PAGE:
The Great Restorer

Popular Christian culture tends to develop buzzwords that are passed around from person to person in order to bring the language expressing relationship with Christ to a place that strikes the hearts of others. One such word that has recently stood out to me is the word “wrecked.” If you read Christian blog posts, twitter feeds, or listen to popular contemporary Christian music, then you have most likely read or heard about someone who has been “wrecked by Jesus.” But what does this statement truly mean? Why such extreme language when referring to the impact of a journey with Jesus?

Has there been a time when they feel your life has been wrecked.  regardless of our plans, ideas, or attempts at control, God’s thoughts and ways are so much higher.  Circumstances in what seemed to be ruins, and smashed desires reminds us that Jesus doesn’t wreck our lives as much as he wrecks the illusion that we have any control over our lives.

Jesus is both destroyer and restorer… wrecker and rebuilder. He came in as the original wrecking ball, smashing the wall of Sin that keeps God’s people from His presence, in its place rebuilding a bridge of mercy, forgiveness and relationship as it was originally intended at the onset of creation. Once we belong to Jesus, He walks alongside us on our journey of transformation, experiencing the destruction of our lives that exist because we are in a world that is not our home. While the wreckage from illness, addiction, unplanned pregnancy, job loss, or changes in circumstances is painful and jarring, Jesus is always right there with us. He takes the pieces of our lives and the rubble of our circumstances and rebuilds us into something better than we can ask or imagine.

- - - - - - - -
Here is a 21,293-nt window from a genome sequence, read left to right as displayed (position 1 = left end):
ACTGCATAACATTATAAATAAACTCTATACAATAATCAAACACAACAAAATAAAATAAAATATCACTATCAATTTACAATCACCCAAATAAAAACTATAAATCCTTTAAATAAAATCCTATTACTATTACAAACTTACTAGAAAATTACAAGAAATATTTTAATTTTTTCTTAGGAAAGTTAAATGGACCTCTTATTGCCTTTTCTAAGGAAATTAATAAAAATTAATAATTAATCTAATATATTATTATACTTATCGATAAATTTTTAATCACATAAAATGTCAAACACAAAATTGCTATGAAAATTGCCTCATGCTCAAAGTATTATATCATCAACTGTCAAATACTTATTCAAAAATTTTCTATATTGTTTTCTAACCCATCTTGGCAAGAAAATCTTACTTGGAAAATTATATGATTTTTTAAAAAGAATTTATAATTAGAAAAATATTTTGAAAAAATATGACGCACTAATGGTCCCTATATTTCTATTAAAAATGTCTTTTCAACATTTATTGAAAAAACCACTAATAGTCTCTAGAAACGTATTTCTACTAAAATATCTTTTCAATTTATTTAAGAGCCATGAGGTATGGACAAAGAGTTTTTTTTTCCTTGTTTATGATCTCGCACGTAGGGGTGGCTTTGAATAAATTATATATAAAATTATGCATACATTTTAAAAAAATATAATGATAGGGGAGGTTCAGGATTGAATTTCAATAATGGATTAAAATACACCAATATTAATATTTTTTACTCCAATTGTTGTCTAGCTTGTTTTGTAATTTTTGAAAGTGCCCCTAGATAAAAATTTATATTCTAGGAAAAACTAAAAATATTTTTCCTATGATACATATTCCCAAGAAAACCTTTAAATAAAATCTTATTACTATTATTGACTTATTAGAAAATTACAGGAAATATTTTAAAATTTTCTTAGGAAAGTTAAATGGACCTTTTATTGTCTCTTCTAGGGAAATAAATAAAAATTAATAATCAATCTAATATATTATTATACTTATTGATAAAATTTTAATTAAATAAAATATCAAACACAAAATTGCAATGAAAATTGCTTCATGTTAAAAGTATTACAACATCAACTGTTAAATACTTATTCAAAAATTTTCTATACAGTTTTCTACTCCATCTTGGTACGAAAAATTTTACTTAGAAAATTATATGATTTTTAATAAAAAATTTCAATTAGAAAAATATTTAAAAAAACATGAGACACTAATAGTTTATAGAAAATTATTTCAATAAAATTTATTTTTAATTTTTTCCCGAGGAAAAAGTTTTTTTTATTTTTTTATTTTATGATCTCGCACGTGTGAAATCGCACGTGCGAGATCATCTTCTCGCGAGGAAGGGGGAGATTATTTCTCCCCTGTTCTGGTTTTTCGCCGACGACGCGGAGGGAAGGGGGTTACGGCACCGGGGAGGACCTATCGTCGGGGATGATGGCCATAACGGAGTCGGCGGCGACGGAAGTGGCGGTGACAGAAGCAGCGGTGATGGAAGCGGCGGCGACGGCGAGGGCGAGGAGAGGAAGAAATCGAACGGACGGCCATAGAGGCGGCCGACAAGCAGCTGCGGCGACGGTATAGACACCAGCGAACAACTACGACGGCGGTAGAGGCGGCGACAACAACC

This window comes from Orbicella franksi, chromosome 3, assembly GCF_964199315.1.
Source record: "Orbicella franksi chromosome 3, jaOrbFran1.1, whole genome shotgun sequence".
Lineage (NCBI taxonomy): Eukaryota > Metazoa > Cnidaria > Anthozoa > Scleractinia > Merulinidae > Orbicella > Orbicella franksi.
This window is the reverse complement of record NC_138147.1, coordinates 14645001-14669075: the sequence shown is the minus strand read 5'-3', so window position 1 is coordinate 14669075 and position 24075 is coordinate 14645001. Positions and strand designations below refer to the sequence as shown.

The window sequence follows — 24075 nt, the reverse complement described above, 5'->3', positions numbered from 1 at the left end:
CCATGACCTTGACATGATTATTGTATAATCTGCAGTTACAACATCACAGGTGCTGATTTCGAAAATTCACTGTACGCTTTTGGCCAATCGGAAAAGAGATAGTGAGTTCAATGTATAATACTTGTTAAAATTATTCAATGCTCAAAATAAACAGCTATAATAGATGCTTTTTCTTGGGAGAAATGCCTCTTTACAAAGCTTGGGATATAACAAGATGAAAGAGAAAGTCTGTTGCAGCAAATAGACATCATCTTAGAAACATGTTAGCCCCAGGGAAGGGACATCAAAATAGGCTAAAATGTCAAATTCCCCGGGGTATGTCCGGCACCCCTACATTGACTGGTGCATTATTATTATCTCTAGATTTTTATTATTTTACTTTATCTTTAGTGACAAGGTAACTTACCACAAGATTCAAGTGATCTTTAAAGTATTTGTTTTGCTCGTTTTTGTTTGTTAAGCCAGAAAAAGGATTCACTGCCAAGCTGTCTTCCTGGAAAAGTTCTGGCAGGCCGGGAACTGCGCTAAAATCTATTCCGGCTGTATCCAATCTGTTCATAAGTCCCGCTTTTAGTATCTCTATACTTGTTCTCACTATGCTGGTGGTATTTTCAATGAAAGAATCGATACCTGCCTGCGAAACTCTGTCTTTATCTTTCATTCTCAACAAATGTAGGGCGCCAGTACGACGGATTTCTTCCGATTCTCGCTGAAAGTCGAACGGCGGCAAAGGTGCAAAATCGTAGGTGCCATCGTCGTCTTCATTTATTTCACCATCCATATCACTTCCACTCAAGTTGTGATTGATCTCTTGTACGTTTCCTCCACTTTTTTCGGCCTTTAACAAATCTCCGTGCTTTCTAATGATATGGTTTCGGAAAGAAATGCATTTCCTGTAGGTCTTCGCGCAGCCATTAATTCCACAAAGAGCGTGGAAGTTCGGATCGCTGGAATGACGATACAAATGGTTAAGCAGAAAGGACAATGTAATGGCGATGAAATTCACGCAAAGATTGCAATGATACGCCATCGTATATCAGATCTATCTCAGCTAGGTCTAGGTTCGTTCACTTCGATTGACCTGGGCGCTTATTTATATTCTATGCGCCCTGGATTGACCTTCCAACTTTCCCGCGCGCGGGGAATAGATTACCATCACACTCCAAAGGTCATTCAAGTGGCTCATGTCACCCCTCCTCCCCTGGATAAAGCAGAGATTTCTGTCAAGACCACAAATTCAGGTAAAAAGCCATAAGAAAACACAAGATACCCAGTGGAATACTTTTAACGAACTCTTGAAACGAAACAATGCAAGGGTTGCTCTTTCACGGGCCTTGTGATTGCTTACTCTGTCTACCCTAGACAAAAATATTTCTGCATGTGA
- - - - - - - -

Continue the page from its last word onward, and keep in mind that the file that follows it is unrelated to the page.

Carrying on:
the pain of wreckage is not minimized, but neither is the opportunity to glorify our God for the beauty of restoration. There is freedom in his restoring work, freedom from the destruction of fear, worry and uncertainty. There is deliverance in his reparation, deliverance from the ruins of addiction, depression, and suffering.

2 Corinthians 3:18, “Now the Lord is the Spirit, and where the Spirit of the Lord is, there is freedom. And we all, with unveiled face, beholding the glory of the Lord, are being transformed into the same image from one degree of glory to another. For this comes from the Lord who is the Spirit.”

Transformation comes from wreckage… each degree is another destruction of something keeping us from the life God intends for us. The goal is freedom and glory. Let us encourage you today with these stories from those who are continuing to fight along side Jesus and the wreckage of lives that have not yet fully transformed. He is not finished rebuilding yet.

Carissa Hardage